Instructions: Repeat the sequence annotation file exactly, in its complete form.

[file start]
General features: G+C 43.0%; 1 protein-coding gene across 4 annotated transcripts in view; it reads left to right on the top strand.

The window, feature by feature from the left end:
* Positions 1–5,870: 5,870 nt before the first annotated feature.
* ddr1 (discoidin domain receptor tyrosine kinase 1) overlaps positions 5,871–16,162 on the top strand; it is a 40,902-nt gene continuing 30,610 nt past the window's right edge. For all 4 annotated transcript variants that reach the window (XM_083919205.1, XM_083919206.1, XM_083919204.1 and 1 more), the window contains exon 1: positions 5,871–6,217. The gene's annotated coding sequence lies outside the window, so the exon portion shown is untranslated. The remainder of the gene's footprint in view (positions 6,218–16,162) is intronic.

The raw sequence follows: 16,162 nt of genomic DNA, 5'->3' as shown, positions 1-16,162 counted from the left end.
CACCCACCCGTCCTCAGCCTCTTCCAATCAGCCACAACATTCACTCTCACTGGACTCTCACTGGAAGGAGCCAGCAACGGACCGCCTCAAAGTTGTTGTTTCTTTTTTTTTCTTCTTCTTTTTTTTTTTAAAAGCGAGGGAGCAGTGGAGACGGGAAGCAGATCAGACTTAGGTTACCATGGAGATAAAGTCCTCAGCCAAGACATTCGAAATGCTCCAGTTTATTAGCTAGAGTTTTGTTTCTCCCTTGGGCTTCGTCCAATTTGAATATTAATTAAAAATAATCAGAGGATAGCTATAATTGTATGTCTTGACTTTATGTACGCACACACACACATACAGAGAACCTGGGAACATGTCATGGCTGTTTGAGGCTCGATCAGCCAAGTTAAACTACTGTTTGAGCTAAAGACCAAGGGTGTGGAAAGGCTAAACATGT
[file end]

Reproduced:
General features: G+C 43.0%; 1 protein-coding gene across 4 annotated transcripts in view; it reads left to right on the top strand.

The window, feature by feature from the left end:
* Positions 1–5,870: 5,870 nt before the first annotated feature.
* ddr1 (discoidin domain receptor tyrosine kinase 1) overlaps positions 5,871–16,162 on the top strand; it is a 40,902-nt gene continuing 30,610 nt past the window's right edge. For all 4 annotated transcript variants that reach the window (XM_083919205.1, XM_083919206.1, XM_083919204.1 and 1 more), the window contains exon 1: positions 5,871–6,217. The gene's annotated coding sequence lies outside the window, so the exon portion shown is untranslated. The remainder of the gene's footprint in view (positions 6,218–16,162) is intronic.

The raw sequence follows: 16,162 nt of genomic DNA, 5'->3' as shown, positions 1-16,162 counted from the left end.
CACCCACCCGTCCTCAGCCTCTTCCAATCAGCCACAACATTCACTCTCACTGGACTCTCACTGGAAGGAGCCAGCAACGGACCGCCTCAAAGTTGTTGTTTCTTTTTTTTTCTTCTTCTTTTTTTTTTTAAAAGCGAGGGAGCAGTGGAGACGGGAAGCAGATCAGACTTAGGTTACCATGGAGATAAAGTCCTCAGCCAAGACATTCGAAATGCTCCAGTTTATTAGCTAGAGTTTTGTTTCTCCCTTGGGCTTCGTCCAATTTGAATATTAATTAAAAATAATCAGAGGATAGCTATAATTGTATGTCTTGACTTTATGTACGCACACACACACATACAGAGAACCTGGGAACATGTCATGGCTGTTTGAGGCTCGATCAGCCAAGTTAAACTACTGTTTGAGCTAAAGACCAAGGGTGTGGAAAGGCTAAACATGT